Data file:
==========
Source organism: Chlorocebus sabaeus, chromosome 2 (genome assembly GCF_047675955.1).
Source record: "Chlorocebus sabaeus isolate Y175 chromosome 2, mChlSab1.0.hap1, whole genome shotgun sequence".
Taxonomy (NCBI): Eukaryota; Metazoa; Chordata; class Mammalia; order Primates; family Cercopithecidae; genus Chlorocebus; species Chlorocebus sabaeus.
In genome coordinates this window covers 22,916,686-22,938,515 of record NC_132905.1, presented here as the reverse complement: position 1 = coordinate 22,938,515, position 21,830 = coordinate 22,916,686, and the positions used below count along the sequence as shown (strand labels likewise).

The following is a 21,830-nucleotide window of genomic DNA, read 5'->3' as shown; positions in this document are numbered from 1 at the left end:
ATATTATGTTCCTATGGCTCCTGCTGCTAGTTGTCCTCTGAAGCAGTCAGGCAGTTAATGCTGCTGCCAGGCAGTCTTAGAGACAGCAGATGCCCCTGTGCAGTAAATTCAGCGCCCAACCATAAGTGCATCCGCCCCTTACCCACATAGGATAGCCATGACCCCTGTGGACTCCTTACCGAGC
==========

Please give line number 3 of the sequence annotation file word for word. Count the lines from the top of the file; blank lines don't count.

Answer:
Taxonomy (NCBI): Eukaryota; Metazoa; Chordata; class Mammalia; order Primates; family Cercopithecidae; genus Chlorocebus; species Chlorocebus sabaeus.